In August, Microsoft massively increased the capacity limits on its Azure Backup data protection offering. Now, the Redmond, Wash., software and cloud services provider is going for speed.
“Azure Backup now leverages USN journal (Update Sequence Number Journal) technology in Windows to track files that have changed between consecutive backups,” announced Giridhar Mosay, a Microsoft Cloud and Enterprise program manager, in a company blog post. “USN keeps track of changes to files and directories on the volume that helps in identifying changed files quickly, enabling faster backups.”
Now, backing up Windows PC, Server, SharePoint, Exchange and SQL can take half the time, said Mosay. “We’ve seen up to a 50 percent reduction of backup times in volumes with two million files utilizing this optimization.”
Azure Backup now features more efficient metadata handling, reducing the size of the cache required for the service to run. “Previously, Azure Backup required cache space of 15 percent of volume size being backed up to Azure,” a requirement that was generally acceptable for smaller volumes but “became prohibitive with volumes greater than 10TB,” said Mosay.
“We introduced a new algorithm to compute this metadata that utilizes far less disk space,” he revealed. “In our internal tests with large volumes, we are now seeing less than 5 percent cache space requirement which is a 3X improvement. To that effect, we are updating our requirement for cache space accordingly to be less than 5 percent of the size of data being backed up.”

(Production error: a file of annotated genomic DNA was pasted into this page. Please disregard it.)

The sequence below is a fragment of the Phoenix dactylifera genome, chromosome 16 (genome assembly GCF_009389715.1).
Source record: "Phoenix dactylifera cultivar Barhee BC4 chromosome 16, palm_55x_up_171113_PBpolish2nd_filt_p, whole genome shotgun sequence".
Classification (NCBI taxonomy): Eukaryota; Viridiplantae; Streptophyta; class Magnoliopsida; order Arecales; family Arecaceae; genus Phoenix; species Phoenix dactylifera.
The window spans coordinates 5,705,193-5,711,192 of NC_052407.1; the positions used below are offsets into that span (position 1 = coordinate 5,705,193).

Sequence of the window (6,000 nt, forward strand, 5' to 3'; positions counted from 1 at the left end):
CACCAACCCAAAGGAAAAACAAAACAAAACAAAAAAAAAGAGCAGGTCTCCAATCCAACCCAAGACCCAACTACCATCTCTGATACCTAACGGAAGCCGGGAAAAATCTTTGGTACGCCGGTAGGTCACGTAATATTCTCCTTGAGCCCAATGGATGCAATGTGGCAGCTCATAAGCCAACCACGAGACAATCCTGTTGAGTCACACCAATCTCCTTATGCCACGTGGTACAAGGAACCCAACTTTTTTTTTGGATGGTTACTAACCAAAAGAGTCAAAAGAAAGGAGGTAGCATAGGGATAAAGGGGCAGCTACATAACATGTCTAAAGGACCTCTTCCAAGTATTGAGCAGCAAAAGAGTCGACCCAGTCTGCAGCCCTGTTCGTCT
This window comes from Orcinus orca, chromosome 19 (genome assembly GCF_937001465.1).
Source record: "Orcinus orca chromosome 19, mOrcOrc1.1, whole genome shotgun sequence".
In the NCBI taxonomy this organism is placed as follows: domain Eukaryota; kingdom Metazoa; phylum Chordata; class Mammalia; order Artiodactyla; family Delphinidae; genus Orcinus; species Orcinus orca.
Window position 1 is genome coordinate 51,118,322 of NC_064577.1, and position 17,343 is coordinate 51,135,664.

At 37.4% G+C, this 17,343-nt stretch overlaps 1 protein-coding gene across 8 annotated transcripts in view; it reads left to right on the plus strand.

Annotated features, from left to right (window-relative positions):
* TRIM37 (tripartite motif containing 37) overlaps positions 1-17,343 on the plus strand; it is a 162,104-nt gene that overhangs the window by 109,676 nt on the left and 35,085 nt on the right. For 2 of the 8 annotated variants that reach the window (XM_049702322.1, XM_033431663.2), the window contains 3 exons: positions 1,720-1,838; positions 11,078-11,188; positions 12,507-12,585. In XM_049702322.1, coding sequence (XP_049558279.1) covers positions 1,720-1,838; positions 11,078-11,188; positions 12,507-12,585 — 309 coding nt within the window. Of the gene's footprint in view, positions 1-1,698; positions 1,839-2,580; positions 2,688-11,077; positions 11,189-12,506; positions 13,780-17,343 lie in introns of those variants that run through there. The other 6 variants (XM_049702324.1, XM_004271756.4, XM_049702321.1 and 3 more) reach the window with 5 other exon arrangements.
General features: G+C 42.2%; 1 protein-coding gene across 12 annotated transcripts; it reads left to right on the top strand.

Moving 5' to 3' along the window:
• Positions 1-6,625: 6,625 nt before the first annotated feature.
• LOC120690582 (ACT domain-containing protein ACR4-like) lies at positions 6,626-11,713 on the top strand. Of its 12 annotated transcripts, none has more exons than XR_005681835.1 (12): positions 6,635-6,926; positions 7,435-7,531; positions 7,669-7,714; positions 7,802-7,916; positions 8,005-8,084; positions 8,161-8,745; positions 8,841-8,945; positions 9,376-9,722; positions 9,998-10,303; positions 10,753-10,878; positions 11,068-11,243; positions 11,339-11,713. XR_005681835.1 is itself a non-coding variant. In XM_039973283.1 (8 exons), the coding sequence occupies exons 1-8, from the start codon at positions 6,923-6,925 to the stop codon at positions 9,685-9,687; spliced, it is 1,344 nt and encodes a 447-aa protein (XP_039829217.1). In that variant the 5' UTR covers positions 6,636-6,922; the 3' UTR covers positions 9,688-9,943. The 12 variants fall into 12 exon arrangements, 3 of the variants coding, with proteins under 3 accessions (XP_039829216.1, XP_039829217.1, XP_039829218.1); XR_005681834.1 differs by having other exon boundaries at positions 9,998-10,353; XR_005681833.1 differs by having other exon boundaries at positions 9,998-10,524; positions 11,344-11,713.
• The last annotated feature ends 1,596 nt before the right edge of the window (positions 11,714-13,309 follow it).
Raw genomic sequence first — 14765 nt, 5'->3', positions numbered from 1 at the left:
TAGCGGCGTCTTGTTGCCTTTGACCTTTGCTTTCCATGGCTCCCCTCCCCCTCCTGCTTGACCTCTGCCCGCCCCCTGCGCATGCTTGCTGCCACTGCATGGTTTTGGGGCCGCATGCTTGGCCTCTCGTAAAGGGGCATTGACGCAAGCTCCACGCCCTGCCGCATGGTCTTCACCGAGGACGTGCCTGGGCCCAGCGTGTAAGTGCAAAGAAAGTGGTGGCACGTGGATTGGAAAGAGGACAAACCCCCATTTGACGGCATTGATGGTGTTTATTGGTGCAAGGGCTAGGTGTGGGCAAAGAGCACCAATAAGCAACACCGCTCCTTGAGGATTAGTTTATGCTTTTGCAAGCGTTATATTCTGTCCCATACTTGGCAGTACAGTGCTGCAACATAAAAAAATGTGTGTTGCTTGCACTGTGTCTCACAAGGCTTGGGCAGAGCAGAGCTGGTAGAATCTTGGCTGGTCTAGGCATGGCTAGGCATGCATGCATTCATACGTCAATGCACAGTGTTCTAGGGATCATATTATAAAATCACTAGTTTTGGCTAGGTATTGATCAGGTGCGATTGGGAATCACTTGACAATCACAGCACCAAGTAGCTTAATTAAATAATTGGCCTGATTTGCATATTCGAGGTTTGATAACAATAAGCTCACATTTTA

Microsoft also increased the maximum number of recovery points from 366 to 9,999. Other improvements include more forgiving timeouts to ensure that “long running jobs complete reliably,” Mosay said. The company also decoupled backup data cataloging from the mainstream data upload process, allowing the service to manage cloud backups more efficiently, he added.
Also this week, Microsoft released a newer version of Azure Data Lake Tools for Visual Studio that allows developers to run U-SQL scripts locally on their own machines.
“This is a powerful capability when you are developing new code or any time you want to test and debug in tight loops,” said Omid Afnan, principal program manager of Microsoft Big Data Platforms, in a Dec. 9 blog post. “The local run feature supports all U-SQL scripts including ones with C# user code. You can reference files, ADL [Azure Data Lake] tables and other metadata just as you would during cloud execution.”
Introduced by Microsoft in September, U-SQL is a new query language that combines the benefits of SQL with the expressive power of a developer’s code.
“Code-based solutions offer great power, but require significant investments to master, while SQL-based tools make it easy to get started but are difficult to extend,” said T. K. “Ranga” Rengarajan, corporate vice president of Microsoft’s Data Platform, in a Sept. 18 announcement. “We’ve faced the same problems inside Microsoft and that’s why we introduced, U-SQL, a new query language that unifies the ease of use of SQL with the expressive power of C#.”